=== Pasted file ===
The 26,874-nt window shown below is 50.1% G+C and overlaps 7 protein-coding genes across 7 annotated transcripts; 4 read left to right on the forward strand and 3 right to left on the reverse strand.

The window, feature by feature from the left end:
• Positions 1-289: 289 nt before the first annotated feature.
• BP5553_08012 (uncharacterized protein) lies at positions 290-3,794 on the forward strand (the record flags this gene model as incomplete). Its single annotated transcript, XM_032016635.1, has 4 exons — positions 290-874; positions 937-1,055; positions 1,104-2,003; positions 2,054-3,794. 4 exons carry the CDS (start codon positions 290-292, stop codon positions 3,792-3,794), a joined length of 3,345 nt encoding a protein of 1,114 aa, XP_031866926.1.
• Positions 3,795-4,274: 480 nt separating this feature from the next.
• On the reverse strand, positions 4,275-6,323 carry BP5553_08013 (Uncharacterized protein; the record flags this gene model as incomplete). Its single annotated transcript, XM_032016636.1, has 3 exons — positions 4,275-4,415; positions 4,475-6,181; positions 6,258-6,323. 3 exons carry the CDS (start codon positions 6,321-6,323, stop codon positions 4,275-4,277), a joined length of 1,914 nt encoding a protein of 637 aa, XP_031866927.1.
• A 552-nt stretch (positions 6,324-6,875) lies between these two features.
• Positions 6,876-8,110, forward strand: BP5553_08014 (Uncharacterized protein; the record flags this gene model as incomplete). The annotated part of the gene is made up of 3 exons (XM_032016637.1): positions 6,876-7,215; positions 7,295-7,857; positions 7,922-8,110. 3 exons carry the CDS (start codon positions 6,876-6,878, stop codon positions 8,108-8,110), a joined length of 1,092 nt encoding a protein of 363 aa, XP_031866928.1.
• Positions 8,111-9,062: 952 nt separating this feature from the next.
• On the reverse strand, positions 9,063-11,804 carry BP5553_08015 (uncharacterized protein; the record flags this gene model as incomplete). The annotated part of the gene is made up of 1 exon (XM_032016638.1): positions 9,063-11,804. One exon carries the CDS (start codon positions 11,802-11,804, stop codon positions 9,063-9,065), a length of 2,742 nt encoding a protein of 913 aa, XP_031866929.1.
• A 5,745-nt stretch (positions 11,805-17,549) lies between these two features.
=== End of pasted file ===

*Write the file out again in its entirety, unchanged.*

The 26,874-nt window shown below is 50.1% G+C and overlaps 7 protein-coding genes across 7 annotated transcripts; 4 read left to right on the forward strand and 3 right to left on the reverse strand.

The window, feature by feature from the left end:
• Positions 1-289: 289 nt before the first annotated feature.
• BP5553_08012 (uncharacterized protein) lies at positions 290-3,794 on the forward strand (the record flags this gene model as incomplete). Its single annotated transcript, XM_032016635.1, has 4 exons — positions 290-874; positions 937-1,055; positions 1,104-2,003; positions 2,054-3,794. 4 exons carry the CDS (start codon positions 290-292, stop codon positions 3,792-3,794), a joined length of 3,345 nt encoding a protein of 1,114 aa, XP_031866926.1.
• Positions 3,795-4,274: 480 nt separating this feature from the next.
• On the reverse strand, positions 4,275-6,323 carry BP5553_08013 (Uncharacterized protein; the record flags this gene model as incomplete). Its single annotated transcript, XM_032016636.1, has 3 exons — positions 4,275-4,415; positions 4,475-6,181; positions 6,258-6,323. 3 exons carry the CDS (start codon positions 6,321-6,323, stop codon positions 4,275-4,277), a joined length of 1,914 nt encoding a protein of 637 aa, XP_031866927.1.
• A 552-nt stretch (positions 6,324-6,875) lies between these two features.
• Positions 6,876-8,110, forward strand: BP5553_08014 (Uncharacterized protein; the record flags this gene model as incomplete). The annotated part of the gene is made up of 3 exons (XM_032016637.1): positions 6,876-7,215; positions 7,295-7,857; positions 7,922-8,110. 3 exons carry the CDS (start codon positions 6,876-6,878, stop codon positions 8,108-8,110), a joined length of 1,092 nt encoding a protein of 363 aa, XP_031866928.1.
• Positions 8,111-9,062: 952 nt separating this feature from the next.
• On the reverse strand, positions 9,063-11,804 carry BP5553_08015 (uncharacterized protein; the record flags this gene model as incomplete). The annotated part of the gene is made up of 1 exon (XM_032016638.1): positions 9,063-11,804. One exon carries the CDS (start codon positions 11,802-11,804, stop codon positions 9,063-9,065), a length of 2,742 nt encoding a protein of 913 aa, XP_031866929.1.
• A 5,745-nt stretch (positions 11,805-17,549) lies between these two features.